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The Return of the Blue Check: X (Formerly Twitter) Reinstates Verification For Prominent Accounts

In a surprising move, X, formerly known as Twitter, has begun reinstating the iconic blue verification badge to select accounts with large followings. This development comes almost a year after these badges were removed from numerous influential accounts, marking a significant shift in the platform’s approach to verification.

X appears to be rolling out this change in response to an announcement made by platform owner Elon Musk in late March. Musk declared that accounts with over 2,500 verified subscriber followers would receive X Premium features for free, while those with over 5,000 verified subscriber followers would enjoy X Premium+ features. One of the key features included in these premium packages is the reinstatement of the blue check mark, a symbol synonymous with credibility and authenticity on social media platforms.

Initially introduced as a mark of authenticity, the blue badge’s significance has evolved drastically under Musk’s ownership of X. Following his takeover, verification became a paid feature for members of X Premium, a move that stirred controversy and criticism. However, this recent decision to restore verification to prominent accounts suggests a potential shift in X’s strategy, likely aimed at retaining influential users and attracting new ones.

“Some new recipients are already choosing to hide the check mark,” posted U.K. parliamentary candidate Edward Lucas. “I have turned off the spurious bluetick, which does nothing to help identity assurance and much to confuse it.”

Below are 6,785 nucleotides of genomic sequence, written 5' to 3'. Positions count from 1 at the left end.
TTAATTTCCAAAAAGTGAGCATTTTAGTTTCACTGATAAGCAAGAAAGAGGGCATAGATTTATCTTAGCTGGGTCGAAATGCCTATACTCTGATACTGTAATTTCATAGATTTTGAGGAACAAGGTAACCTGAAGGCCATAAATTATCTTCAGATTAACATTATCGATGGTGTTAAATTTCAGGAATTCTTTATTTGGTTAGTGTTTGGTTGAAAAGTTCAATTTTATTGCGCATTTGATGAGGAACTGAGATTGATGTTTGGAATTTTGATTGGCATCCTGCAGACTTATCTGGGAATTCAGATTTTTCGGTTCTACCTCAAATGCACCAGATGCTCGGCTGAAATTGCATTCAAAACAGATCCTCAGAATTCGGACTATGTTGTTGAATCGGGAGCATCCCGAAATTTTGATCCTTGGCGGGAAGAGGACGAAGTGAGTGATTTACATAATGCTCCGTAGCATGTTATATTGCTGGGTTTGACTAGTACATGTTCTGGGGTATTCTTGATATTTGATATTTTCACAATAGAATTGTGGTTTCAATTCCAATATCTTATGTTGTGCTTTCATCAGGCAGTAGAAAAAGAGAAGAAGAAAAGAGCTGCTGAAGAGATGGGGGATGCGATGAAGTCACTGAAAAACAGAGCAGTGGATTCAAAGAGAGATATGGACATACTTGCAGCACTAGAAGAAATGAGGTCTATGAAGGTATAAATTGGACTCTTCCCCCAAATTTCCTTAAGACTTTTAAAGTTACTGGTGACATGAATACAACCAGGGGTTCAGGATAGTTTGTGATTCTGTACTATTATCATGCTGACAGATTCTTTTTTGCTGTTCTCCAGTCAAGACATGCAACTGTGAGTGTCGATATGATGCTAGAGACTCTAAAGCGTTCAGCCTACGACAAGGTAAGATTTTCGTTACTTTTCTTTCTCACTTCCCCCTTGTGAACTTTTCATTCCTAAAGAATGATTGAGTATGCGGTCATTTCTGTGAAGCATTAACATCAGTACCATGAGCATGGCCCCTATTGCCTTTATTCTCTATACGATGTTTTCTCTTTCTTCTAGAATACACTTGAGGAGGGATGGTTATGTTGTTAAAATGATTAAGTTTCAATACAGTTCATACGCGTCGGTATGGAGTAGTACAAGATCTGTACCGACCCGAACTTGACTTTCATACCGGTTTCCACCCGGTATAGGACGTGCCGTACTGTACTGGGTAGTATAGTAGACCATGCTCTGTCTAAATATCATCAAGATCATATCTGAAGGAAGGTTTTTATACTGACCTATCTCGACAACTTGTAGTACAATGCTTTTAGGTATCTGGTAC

While the return of the blue check mark has been met with amusement by some, others have expressed skepticism and reluctance. Some users who unexpectedly found themselves verified again rushed to clarify that they had not sought out or paid for the badge, fearing misinterpretation by their followers. This sentiment reflects the ongoing debate surrounding the value and purpose of verification in today’s social media landscape.

Critics argue that X’s handling of verification has contributed to confusion and mistrust among users. The platform’s decision to make verification a paid feature and its subsequent removal of badges from previously verified accounts have sparked debates about transparency and fairness.

“In a world where the celebrities and public figures refuse to pay for the check mark, then the verification loses its value,” said Karen North, a professor of digital social media at the University of Southern California’s Annenberg School for Communication and Journalism. “By restoring verification to famous and influential users, whether they like it or not, X increases the value of verification for those who pay for it.”

As X grapples with these challenges, competitors like Meta’s Threads have gained traction among users seeking alternatives. Meta’s recent experiment with providing payouts to creators for highly viewed Threads posts highlights the intensifying competition in the social media space.

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